Monster ZR1: Front-engine Corvette won’t go quietly
A major technological pivot is imminent at Chevy as the world awaits the first mid-engine version of the iconic Corvette.
Physics have caught up to the front-engine, two-seat sports car. A mid-ship layout promises better handling balance, more frontal area for hybrid electric motors, and easier engine packaging.
But the front-engine platform isn’t going out quietly.
All hail the 2019 ZR1, the fastest, meanest ’Vette ever built. The ZR1 pushes the front-engine envelope with an astonishing 755, supercharged horsepower — 105 more than its cousin Corvette Z06 and 48 more than a Dodge Challenger SR Hellcat. Chevy says the V-8-powered rocketship will hit 210 mph and throw flames out the its rear, quad tailpipes.
But power is only half the story. Equipped with a huge rear wing, the ZR1 will make a race car-like 950 pound feet of downforce, sucking it to the ground on high-speed racetracks. Estimated to track the cost of the previous-generation, 2009-2013 ZR1, the C7-based ZR1 will likely cost north of $130,000, but with the performance of exotic supercars priced 10 times higher.
In a sneak peek of the ZR1, Car and Driver expects it to be the fastest car ever timed at its annual “Lightning Lap” competition at the formidable Virginia International Raceway, eclipsing even the $900,000 hybrid Porsche 918 supercar. The mere 650-horse, 350-pounds-of-downforce Z06 is already just 1.5 seconds off Stuttgart’s finest.
“I’ve never driven a Corvette like this before, and nobody else has either, because there’s never been one like this before,” said GM product chief Mark Reuss. “Its unprecedented performance puts all other global supercars on notice that the ZR1 is back.”
So far does the ZR1 push the limits that it will be illegal in Europe because the giant, Eaton supercharger under the front hood — 2.9 inches taller than the Z06 unit — does not allow enough room under the skin for the continent’s strict pedestrian protection rules, which require padding under the hood to absorb the impact of a body.
The all-powerful ZR1 badge is not applied lightly at Corvette. Only four low-volume ZR1 variants have been made, the first in 1970. The most recent ZR1 — based on the last-generation C6 chassis car — was the stuff of legend. Nicknamed the “Blue Devil,” it supercharged Corvette’s push-rod V-8 for the first time to the tune of 638 ponies.
The new Corvette king was unveiled this week in Dubai by Chevy’s global boss Alan Batey and Chief Engineer Tadge Juechter. Chevy says it chose the venue because Corvette has a passionate following in the oil-rich Mideast where it is considered an exotic along with European spots car makes. That, and the thirsty, 6.2-liter V-8 will need its own personal oil tanker for fuel.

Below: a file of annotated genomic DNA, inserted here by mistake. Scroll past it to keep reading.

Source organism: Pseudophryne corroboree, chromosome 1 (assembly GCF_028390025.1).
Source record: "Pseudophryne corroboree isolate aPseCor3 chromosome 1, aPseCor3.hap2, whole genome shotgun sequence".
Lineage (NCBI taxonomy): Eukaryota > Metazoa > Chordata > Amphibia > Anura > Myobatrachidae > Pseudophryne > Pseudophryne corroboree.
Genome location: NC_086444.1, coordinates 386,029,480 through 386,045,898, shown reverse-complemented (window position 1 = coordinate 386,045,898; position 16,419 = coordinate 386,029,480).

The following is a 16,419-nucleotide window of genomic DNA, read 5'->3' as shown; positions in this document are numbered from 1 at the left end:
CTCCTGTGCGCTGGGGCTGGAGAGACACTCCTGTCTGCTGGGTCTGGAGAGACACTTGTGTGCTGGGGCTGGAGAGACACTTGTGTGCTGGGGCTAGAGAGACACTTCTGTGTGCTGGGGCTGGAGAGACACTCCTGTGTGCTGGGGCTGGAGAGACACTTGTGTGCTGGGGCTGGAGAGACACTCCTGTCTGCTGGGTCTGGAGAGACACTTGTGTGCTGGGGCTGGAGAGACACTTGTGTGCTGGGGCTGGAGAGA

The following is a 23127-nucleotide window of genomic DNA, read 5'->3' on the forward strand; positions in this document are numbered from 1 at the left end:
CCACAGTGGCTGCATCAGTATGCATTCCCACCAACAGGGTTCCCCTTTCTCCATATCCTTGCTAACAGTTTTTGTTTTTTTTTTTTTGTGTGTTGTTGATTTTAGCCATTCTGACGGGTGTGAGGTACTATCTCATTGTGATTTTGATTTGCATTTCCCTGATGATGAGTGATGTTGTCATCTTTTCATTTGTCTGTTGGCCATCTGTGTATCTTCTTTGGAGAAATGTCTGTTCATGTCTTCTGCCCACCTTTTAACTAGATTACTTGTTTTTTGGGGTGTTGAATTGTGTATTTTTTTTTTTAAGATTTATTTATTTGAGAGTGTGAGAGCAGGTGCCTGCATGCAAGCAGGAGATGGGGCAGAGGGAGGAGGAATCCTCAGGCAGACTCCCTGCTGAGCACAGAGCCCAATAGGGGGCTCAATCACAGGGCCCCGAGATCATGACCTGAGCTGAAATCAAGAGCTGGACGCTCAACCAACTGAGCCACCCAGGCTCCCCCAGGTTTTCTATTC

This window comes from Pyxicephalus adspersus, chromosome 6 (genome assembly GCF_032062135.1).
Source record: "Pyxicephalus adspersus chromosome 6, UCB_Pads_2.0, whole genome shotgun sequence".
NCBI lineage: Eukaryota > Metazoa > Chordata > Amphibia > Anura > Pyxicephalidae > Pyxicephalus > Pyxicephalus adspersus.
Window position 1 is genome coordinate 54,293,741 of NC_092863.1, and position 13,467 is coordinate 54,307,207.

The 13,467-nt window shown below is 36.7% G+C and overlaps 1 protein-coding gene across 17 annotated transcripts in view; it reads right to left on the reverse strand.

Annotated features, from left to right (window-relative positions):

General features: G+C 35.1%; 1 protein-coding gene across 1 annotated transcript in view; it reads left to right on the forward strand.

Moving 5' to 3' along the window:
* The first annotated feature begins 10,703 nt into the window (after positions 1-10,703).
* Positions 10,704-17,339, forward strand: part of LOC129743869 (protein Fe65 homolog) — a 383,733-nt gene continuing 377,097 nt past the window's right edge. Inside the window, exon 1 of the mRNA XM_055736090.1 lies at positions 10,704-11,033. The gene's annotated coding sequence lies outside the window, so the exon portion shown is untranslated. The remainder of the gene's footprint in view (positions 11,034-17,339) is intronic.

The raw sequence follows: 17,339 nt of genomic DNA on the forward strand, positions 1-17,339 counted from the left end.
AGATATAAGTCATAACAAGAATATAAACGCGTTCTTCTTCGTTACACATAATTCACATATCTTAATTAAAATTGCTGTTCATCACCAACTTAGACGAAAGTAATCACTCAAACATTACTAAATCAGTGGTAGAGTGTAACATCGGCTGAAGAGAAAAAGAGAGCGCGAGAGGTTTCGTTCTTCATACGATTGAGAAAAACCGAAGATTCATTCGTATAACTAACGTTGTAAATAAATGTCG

But for the rear wing and different wheels, the ZR1 is identical to the Z06 aft of the A-pillar. However, given the enormous demands of the monster within, the front end is all-new from fascia to chevron-patterned carbon-fiber hood. To hold four-more heat exchangers (bringing the total to 13), the Corvette’s nose gains two huge, outboard nostrils that look like they were taken off a Lamborghini Aventador. All told, the additional plumbing tacks on 140 pounds of weight.
The most powerful Chevy ever built, the ZR1 is the first GM product with a dual-fuel-injection system – and the first ZR1 offered with an automatic gearbox (a seven-speed manual is also available). Behind the supercharged mill, the cockpit is a leather-wrapped refuge with heated and cooled seats, premium Bose audio system and more amenities. The exterior debuts a Sebring Orange paint with matching brake rotors and seat belts.
The standard ZR1 will come with a small rear airfoil. Step up to the ZTK downforce package and you get the high wing and bigger downforce number.
“The new wings help generate more downforce without adding drag,” said exterior design manager Kirk Bennion.
The Corvette ZR1 gets its U.S. debut at the Los Angeles Auto Show later this month. It goes on sale next spring. Its mid-engine successor? Expected it to take a bow in January at the 2018 Detroit auto show.
Henry Payne is auto critic for The Detroit News. Find him on Twitter @HenryEPayne. Catch “Car Radio with Henry Payne” from noon-1 p.m. Saturdays on 910 AM Superstation.